News

Year-round pressure ‘the new normal’ in NHS

RCN highlights unprecedented burden in recent months and concern over lack of capacity 
A&E patient

Dealing with high demand in A&E is ‘the new normal’ all year round, the RCN has said.

The effects of increasing financial constraints and patient demand in English hospitals are most obvious in A&E departments, the college said in a statement about the unrelenting pressures many hospitals are facing.

It said A&E departments and hospitals are increasingly experiencing major incidents, highlighting Ashford and St Peters Hospitals in Surrey, which saw 360 patients per day in June, and Southend University Hospital in Essex, where operations were cancelled in May because no beds were available.

Reports of beds being placed in corridors or patients being treated in ambulances while waiting to be admitted to A&E were also highlighted as examples of the strain hospitals are under.

The RCN said this has raised concern about the consequences of the lack of spare capacity.

‘A powderkeg’

RCN Eastern region

Dealing with high demand in A&E is ‘the new normal’ all year round, the RCN has said.

The effects of increasing financial constraints and patient demand in English hospitals are most obvious in A&E departments, the college said in a statement about the unrelenting pressures many hospitals are facing.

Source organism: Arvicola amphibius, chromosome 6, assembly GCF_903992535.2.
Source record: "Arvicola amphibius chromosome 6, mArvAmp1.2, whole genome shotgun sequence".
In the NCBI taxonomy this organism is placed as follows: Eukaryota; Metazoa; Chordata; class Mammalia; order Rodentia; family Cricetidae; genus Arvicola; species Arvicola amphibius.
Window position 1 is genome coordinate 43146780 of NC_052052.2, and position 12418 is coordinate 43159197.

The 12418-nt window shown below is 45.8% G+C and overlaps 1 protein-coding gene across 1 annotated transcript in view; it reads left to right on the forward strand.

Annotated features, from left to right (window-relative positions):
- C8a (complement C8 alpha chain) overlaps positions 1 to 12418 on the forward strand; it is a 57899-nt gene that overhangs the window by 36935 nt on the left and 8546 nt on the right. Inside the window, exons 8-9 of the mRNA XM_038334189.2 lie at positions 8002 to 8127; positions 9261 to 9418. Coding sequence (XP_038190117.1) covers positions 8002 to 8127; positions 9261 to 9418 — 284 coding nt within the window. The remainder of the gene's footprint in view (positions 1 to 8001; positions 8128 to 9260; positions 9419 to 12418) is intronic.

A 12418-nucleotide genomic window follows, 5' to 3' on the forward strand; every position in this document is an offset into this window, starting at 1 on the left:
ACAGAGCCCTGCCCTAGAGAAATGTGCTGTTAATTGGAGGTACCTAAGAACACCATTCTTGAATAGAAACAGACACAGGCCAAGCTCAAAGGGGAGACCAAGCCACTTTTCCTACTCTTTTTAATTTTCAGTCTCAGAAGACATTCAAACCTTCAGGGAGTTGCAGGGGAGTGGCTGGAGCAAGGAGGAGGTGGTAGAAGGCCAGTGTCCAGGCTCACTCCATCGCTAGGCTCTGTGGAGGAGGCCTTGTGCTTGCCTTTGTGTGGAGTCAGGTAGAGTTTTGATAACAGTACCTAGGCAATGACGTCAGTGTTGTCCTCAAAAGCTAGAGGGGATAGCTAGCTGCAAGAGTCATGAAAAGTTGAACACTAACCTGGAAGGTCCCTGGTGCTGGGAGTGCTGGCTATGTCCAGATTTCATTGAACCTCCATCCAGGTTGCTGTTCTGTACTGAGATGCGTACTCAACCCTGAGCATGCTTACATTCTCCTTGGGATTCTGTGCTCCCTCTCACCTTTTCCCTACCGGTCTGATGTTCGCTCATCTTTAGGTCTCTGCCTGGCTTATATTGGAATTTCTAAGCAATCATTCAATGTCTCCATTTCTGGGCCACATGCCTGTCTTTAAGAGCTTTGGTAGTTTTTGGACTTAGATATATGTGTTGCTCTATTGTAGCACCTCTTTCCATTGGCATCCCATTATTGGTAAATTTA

It said A&E departments and hospitals are increasingly experiencing major incidents, highlighting Ashford and St Peters Hospitals in Surrey, which saw 360 patients per day in June, and Southend University Hospital in Essex, where operations were cancelled in May because no beds were available.

Reports of beds being placed in corridors or patients being treated in ambulances while waiting to be admitted to A&E were also highlighted as examples of the strain hospitals are under.

The RCN said this has raised concern about the consequences of the lack of spare capacity.

‘A powderkeg’

RCN Eastern region director Karen Webb said the A&E crisis was ‘a powderkeg’.

‘Sometimes we have 20 ambulances backed up outside the emergency department and nursing staff have to go out and triage patients,’ she said.

RCN Emergency Care Association chair and nurse consultant Janet Youd added that nurses were leaving the specialty in numbers not seen before. 

‘Emergency departments have agency staff but they are not necessarily emergency nurses with the right skills.

‘We’ve had patients waiting for hours in the past, but then at least they got the care they needed. Now sometimes they do not,’ she said.

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